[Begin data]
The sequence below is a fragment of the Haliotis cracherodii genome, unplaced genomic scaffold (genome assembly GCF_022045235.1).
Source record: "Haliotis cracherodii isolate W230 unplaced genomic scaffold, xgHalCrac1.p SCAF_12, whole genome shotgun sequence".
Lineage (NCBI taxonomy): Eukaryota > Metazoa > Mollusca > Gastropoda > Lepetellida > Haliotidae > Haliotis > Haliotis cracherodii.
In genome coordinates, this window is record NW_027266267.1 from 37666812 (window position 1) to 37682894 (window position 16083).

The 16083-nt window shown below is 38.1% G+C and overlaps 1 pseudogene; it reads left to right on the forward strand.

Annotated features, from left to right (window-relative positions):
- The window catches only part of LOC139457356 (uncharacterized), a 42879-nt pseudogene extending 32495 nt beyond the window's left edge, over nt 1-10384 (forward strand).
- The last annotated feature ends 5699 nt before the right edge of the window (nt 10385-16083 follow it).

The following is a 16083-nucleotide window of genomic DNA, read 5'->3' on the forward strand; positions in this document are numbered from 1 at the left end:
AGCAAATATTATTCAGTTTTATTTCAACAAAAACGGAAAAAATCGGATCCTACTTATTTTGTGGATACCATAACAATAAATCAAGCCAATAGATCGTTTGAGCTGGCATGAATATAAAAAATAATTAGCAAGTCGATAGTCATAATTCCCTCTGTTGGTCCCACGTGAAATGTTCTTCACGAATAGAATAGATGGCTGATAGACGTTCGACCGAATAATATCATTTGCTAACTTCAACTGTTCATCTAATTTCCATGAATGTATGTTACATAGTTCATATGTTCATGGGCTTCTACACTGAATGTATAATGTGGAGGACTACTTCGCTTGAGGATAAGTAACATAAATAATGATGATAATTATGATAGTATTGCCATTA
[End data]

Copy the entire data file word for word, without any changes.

The sequence below is a fragment of the Haliotis cracherodii genome, unplaced genomic scaffold (genome assembly GCF_022045235.1).
Source record: "Haliotis cracherodii isolate W230 unplaced genomic scaffold, xgHalCrac1.p SCAF_12, whole genome shotgun sequence".
Lineage (NCBI taxonomy): Eukaryota > Metazoa > Mollusca > Gastropoda > Lepetellida > Haliotidae > Haliotis > Haliotis cracherodii.
In genome coordinates, this window is record NW_027266267.1 from 37666812 (window position 1) to 37682894 (window position 16083).

The 16083-nt window shown below is 38.1% G+C and overlaps 1 pseudogene; it reads left to right on the forward strand.

Annotated features, from left to right (window-relative positions):
- The window catches only part of LOC139457356 (uncharacterized), a 42879-nt pseudogene extending 32495 nt beyond the window's left edge, over nt 1-10384 (forward strand).
- The last annotated feature ends 5699 nt before the right edge of the window (nt 10385-16083 follow it).

The following is a 16083-nucleotide window of genomic DNA, read 5'->3' on the forward strand; positions in this document are numbered from 1 at the left end:
AGCAAATATTATTCAGTTTTATTTCAACAAAAACGGAAAAAATCGGATCCTACTTATTTTGTGGATACCATAACAATAAATCAAGCCAATAGATCGTTTGAGCTGGCATGAATATAAAAAATAATTAGCAAGTCGATAGTCATAATTCCCTCTGTTGGTCCCACGTGAAATGTTCTTCACGAATAGAATAGATGGCTGATAGACGTTCGACCGAATAATATCATTTGCTAACTTCAACTGTTCATCTAATTTCCATGAATGTATGTTACATAGTTCATATGTTCATGGGCTTCTACACTGAATGTATAATGTGGAGGACTACTTCGCTTGAGGATAAGTAACATAAATAATGATGATAATTATGATAGTATTGCCATTA